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Discussion in 'Hardscaping' started by McKeeLand, Jan 9, 2007.
Sweet stuff Ive always been amazed at what you Block heads can do. You all make homes look good
it is techo creta or creta plus.
You know... stuff like this really Annoys me. Personally, I think you'd be better off filling in the patio with fill dirt, geotextile and then finishing off with 6" of 2a and 1" of bedding sand, than to hear the supposed "big shots" give their poor advice on construction techniques.
IF you were to use 2b (clean stone), Yes, it will almost self-level and require minimum effort to compact. The problem lies with the un-foreseen troubles, such as now that you just built a huge french drain next to a residence. Where to you think all the rain water will go? It will fill in between all that stone and work it's way down to grade. Other problems will include bees, ants and insects that find nooks and cratties to build nests. If you use clean stone, you'll need an extra layer of geotextile on the stone before you put your bedding sand down. If not, the bedding sand will slowly either wash down during heavy rain, or dry out and migrate into the stone like an hour glass.
I've NEVER heard to use straight sand, and I would never even attempt it. Using sand is like trying to contain water. It WILL turn to liquid upon heavy rain and wash out in a hole as small as a pencil. Sand will hold water for years upon years. Do yourself a favor, and stick with the 2a, roadstone or solid fill.
Come on Mark, Ab limestone blend block ( j-91 )
Don't beat me up over this but can someone explain how a drain column works? I am assuming that when you fill a raised patio with flowable fill, you can't install a typical 4" perf pipe with weep holes. What are the drainage options?
sand, hold water????
that is exactly the opposite of what sand does...
sand is nothing more than very small rocks. it does not hold water at all.
I live on a sand pile ( outer banks of NC). and trust me.... sand does NOT hold water...
one of the reasons for using sand as a bedding material is that it will allow water to drain out from under the pavers.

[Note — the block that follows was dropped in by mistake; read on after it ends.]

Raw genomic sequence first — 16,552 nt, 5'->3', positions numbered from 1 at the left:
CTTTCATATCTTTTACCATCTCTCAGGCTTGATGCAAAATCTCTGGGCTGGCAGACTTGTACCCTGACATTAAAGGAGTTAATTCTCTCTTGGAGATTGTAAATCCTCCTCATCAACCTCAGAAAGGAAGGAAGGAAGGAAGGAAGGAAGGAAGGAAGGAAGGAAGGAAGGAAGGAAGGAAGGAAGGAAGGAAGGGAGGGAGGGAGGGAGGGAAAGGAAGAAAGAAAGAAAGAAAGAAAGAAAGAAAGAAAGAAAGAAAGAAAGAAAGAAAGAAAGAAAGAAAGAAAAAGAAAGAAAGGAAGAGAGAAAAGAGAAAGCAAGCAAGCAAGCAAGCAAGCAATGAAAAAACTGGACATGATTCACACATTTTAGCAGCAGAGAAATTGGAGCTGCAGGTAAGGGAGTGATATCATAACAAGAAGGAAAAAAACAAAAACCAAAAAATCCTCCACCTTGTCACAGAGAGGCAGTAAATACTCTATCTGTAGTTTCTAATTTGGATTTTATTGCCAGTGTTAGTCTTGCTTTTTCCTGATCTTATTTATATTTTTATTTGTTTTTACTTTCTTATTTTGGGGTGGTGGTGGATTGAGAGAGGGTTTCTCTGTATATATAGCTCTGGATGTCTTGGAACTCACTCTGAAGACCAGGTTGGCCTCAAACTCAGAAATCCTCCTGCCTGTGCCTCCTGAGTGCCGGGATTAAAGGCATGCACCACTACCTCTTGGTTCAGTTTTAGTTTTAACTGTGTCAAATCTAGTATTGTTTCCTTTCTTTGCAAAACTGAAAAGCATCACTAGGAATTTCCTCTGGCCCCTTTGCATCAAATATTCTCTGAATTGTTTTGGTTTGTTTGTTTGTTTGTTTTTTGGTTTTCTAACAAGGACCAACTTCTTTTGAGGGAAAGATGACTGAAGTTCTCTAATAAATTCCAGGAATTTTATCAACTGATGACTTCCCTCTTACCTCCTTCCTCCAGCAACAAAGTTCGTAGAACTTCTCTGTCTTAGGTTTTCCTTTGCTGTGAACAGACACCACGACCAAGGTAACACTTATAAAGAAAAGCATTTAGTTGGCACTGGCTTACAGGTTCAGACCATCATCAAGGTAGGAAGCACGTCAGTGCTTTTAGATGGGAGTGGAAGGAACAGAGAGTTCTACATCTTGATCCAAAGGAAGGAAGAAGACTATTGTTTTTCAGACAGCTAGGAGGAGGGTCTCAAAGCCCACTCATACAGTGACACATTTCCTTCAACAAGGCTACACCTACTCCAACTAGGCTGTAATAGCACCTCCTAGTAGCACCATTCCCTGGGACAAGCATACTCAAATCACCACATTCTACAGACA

also sand does not liquefy like clay particles..... so washouts with sand are far less likely than with clay soils.
they pump sand onto our beaches every few years. they do this by using a dredge to suck up sand and water from offshore and pump it onto the beach. the sand falls out of the water and is left on the beach. The last time they pumped, they hit a clay pocket and the clay remained suspended in the water and did not fall out of the water, so we did not get the amount of material on the beach that we were supposed to have.
I do not advocate the use of sand for base, but the properties you have listed above are not associated with sand.
Sand at grade level will not hold water, and yes, it will drain very easily. Everything you mention above is true. BUT - build a raised patio, using retaining wall blocks and fill it in with sand, and when your done, put your pavers on top. Now take a garden hose and flood the pavers with water. See what happens. The water will find the smallest crevice and start draining. All that sand will soak up the water like a huge sponge and stay saturated. When enough water soaks into it, all your sand will turn to a liquefied mess and pour out like oatmeal. How do you think beaches erode? Sand flows very easily when it's saturated, because of it's small particle size. Unless you live on a tropical island, where common aggregate isn't available, why not just use the right material.
Heres some photos showing what happens when you build on sand.